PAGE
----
JBS, the largest beef supplier in the world, paid the ransomware hackers
who breached its computer networks about $11 million, the company said Wednesday.
The company was hacked in May by REvil, one of a number of Russian-speaking
hacker gangs, leading to meat plants across the U.S. and Australia shutting down for at least a day. News of the payment was
first reported by The Wall Street Journal. Like many ransomware groups, REvil has made millions in recent years by hacking organizations, encrypting their files and
demanding a fee, often a large bitcoin payment, in exchange for a decryptor program and a promise not to leak those files
to the public.
In a statement, JBS indicated that while it was able to get most of its systems operational without
REvil's help, it chose to pay to keep its files safe. "At the time of payment, the vast majority of the company's facilities
were operational," the company said in an emailed statement, adding that it "made the decision to mitigate any unforeseen
issues related to the attack and ensure no data was exfiltrated."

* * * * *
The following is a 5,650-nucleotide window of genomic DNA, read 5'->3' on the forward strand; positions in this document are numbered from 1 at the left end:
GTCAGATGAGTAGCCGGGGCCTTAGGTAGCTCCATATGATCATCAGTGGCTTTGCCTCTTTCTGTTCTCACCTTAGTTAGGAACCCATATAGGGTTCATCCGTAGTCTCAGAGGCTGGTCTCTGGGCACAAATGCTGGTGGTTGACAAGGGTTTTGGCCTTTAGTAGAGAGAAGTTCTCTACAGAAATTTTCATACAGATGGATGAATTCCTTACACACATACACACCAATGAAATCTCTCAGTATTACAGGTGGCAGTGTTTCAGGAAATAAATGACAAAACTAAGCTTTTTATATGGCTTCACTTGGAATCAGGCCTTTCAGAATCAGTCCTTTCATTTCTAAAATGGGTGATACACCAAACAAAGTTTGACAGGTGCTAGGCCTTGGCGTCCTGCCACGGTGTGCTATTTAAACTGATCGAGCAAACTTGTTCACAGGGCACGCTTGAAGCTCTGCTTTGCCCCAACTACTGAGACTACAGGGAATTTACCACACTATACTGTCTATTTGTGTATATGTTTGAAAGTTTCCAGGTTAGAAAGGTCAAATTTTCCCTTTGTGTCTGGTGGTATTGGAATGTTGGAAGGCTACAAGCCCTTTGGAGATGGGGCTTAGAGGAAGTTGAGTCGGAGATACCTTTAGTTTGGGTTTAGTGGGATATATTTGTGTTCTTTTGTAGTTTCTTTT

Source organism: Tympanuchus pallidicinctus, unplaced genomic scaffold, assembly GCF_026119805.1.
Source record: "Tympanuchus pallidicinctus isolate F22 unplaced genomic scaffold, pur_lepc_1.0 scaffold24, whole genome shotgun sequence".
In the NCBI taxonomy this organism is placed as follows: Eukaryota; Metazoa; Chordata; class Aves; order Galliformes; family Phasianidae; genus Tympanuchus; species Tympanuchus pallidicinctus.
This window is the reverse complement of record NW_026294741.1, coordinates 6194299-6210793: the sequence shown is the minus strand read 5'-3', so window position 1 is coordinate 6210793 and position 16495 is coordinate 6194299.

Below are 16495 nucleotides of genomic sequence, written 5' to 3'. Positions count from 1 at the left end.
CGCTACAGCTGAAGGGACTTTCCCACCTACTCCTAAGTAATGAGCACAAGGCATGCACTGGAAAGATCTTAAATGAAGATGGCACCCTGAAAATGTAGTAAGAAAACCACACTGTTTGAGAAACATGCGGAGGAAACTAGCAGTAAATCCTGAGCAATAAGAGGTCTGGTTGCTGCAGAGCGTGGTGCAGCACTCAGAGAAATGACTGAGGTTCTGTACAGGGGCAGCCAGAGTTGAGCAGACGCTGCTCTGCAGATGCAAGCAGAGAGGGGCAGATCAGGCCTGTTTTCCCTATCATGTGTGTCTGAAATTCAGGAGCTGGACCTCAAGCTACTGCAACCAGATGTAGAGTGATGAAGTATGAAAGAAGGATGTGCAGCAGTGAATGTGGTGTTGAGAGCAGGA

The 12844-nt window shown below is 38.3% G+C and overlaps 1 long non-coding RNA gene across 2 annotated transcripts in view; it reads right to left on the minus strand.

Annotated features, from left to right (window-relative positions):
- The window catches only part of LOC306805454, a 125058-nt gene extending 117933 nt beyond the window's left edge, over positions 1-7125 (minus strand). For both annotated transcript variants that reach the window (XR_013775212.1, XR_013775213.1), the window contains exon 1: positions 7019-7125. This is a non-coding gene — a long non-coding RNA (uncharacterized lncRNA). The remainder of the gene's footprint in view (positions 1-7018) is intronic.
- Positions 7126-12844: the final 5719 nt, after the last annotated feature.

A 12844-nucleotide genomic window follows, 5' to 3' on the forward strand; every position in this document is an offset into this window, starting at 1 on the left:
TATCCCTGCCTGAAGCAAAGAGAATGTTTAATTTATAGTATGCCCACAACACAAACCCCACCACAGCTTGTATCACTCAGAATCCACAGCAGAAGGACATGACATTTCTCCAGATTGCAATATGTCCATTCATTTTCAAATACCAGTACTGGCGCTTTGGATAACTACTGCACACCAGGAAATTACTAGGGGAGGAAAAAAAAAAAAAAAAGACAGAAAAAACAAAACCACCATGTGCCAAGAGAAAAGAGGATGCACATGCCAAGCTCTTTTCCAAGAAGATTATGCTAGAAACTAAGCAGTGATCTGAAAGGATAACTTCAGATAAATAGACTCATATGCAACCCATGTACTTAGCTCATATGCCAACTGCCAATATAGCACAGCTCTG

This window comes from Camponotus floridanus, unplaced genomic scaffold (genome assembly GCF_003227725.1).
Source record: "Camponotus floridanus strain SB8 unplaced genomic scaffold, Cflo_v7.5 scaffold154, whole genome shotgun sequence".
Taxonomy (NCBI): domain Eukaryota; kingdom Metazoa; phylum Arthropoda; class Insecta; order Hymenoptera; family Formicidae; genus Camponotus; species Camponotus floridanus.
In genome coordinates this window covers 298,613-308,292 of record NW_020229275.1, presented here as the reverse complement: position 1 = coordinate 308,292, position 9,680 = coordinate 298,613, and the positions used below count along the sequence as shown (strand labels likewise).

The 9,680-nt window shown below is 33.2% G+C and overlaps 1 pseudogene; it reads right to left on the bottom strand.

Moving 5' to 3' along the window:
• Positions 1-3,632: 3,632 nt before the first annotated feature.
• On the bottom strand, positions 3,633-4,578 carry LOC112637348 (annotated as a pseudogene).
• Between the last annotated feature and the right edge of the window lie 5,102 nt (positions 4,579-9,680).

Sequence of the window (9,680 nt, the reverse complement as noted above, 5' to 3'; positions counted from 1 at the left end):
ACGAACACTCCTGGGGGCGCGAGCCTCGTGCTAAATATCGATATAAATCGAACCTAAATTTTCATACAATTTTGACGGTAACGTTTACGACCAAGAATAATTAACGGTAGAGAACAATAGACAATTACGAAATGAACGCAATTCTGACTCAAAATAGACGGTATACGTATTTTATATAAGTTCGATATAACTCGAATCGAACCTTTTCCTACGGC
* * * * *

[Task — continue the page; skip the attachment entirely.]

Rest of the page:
The U.S. government has long recommended ransomware
victims not pay their attackers, though most ransomware gangs are not sanctioned entities and paying them is not illegal.
JBS CEO Andre Nogueira defended the decision to pay.
"This was a very difficult decision to make for our company
and for me personally," Nogueira said in the statement. "However, we felt this decision had to be made to prevent
any potential risk for our customers."
The news of JBS' payment comes on the heels of congressional testimony
from Joseph Blout, CEO of Colonial Pipeline, a major U.S. fuel pipeline that was recently hacked by a different Russian ransomware
group, called DarkSide. In Senate testimony Tuesday, he called the decision to pay "the right thing to do for the country."
In an unusual move, the Justice Department announced Monday that it was able to recover part of the payment that Colonial sent to its hackers. The FBI declined to give specifics
on how, however, leaving it unclear how frequently such a tactic could be deployed.